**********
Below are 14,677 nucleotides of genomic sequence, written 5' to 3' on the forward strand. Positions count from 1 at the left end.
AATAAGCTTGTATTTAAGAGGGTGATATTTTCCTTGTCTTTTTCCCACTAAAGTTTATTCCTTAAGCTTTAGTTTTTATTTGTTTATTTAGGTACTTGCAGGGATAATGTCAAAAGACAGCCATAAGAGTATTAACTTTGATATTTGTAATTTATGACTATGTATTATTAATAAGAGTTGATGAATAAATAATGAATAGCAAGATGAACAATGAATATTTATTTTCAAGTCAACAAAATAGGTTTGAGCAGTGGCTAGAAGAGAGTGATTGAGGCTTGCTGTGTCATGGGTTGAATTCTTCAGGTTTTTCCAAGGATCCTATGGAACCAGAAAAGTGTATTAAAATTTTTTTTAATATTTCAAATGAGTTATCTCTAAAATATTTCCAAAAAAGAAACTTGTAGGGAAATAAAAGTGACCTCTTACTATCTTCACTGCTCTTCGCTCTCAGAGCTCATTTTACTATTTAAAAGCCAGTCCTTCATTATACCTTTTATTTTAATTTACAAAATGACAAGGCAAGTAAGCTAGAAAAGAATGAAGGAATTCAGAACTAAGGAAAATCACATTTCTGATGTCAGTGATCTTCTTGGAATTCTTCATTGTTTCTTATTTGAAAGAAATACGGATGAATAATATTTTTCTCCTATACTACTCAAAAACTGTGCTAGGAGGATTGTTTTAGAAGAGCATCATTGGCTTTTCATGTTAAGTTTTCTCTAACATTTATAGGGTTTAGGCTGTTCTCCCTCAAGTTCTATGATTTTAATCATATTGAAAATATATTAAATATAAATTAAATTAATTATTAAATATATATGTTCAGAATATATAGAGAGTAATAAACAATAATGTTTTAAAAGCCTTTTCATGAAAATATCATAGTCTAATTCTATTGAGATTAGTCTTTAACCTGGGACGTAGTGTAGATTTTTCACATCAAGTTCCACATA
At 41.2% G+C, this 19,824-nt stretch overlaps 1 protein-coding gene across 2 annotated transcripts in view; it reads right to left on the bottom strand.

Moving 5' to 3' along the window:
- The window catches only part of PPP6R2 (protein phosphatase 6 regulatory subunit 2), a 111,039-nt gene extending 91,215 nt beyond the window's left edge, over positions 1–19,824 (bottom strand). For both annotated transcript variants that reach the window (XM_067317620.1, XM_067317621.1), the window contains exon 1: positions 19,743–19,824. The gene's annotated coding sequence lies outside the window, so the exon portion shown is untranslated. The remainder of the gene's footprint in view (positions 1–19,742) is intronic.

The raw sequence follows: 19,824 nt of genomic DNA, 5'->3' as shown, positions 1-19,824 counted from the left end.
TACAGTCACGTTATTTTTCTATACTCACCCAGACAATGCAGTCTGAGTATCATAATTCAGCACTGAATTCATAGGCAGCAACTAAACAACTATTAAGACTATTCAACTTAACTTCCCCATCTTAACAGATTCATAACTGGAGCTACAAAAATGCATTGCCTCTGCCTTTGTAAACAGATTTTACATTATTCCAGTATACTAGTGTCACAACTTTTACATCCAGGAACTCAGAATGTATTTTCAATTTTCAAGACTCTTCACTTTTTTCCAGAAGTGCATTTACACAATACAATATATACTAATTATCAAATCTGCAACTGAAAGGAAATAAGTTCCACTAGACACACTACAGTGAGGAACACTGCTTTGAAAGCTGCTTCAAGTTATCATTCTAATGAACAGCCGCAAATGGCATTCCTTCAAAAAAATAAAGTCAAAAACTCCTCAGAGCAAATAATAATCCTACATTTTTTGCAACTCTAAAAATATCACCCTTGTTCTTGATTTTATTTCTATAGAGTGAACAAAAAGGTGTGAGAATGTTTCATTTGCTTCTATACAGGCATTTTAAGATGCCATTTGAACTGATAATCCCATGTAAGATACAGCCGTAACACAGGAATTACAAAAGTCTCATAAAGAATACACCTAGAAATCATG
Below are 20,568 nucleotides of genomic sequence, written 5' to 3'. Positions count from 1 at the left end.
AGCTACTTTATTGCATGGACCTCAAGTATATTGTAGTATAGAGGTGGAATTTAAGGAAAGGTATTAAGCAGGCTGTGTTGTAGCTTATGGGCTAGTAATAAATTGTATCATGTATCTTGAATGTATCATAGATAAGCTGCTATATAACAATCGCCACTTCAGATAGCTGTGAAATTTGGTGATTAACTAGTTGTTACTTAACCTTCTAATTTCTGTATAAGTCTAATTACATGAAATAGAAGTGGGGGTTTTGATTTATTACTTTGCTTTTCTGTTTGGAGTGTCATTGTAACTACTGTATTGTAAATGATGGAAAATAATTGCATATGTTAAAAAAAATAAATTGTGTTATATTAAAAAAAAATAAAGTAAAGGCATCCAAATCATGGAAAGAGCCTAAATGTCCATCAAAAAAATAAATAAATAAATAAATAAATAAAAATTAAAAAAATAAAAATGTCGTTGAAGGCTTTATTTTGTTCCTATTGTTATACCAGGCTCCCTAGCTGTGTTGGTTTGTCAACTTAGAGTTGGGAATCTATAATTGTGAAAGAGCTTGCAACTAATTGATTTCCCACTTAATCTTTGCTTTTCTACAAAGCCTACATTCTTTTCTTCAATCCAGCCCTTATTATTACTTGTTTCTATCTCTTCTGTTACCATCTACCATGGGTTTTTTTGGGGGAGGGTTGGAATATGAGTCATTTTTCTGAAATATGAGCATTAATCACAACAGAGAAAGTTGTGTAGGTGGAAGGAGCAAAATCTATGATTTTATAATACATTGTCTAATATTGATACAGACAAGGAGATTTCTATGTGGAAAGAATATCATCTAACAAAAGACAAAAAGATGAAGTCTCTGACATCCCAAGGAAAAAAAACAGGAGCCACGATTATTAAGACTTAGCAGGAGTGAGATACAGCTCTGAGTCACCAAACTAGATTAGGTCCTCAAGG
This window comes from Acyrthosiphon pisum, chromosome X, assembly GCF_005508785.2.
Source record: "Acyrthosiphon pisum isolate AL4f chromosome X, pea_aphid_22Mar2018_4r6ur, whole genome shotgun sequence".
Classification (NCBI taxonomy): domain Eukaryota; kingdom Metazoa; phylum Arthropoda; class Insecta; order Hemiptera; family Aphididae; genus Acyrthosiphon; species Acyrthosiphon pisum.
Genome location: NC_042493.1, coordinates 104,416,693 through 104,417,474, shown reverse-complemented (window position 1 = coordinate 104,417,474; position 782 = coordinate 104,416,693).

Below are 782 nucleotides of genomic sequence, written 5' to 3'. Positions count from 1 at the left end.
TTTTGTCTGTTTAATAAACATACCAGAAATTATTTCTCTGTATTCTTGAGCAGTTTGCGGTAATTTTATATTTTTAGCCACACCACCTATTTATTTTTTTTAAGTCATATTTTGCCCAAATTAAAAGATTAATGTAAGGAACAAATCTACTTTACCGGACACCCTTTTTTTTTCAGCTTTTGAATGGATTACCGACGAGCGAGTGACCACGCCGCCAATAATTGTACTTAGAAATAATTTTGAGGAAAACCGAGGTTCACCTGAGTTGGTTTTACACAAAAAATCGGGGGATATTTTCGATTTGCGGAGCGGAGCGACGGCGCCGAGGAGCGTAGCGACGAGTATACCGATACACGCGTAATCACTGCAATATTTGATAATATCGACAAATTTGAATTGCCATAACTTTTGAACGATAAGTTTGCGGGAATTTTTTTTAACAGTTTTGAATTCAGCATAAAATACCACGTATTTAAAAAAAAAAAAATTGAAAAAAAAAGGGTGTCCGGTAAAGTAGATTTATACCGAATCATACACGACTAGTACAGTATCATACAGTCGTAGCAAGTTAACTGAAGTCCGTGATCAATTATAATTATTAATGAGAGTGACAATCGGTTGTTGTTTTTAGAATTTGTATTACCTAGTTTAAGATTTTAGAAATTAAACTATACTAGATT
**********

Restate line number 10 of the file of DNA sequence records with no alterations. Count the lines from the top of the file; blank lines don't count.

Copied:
This window comes from Acyrthosiphon pisum, chromosome X, assembly GCF_005508785.2.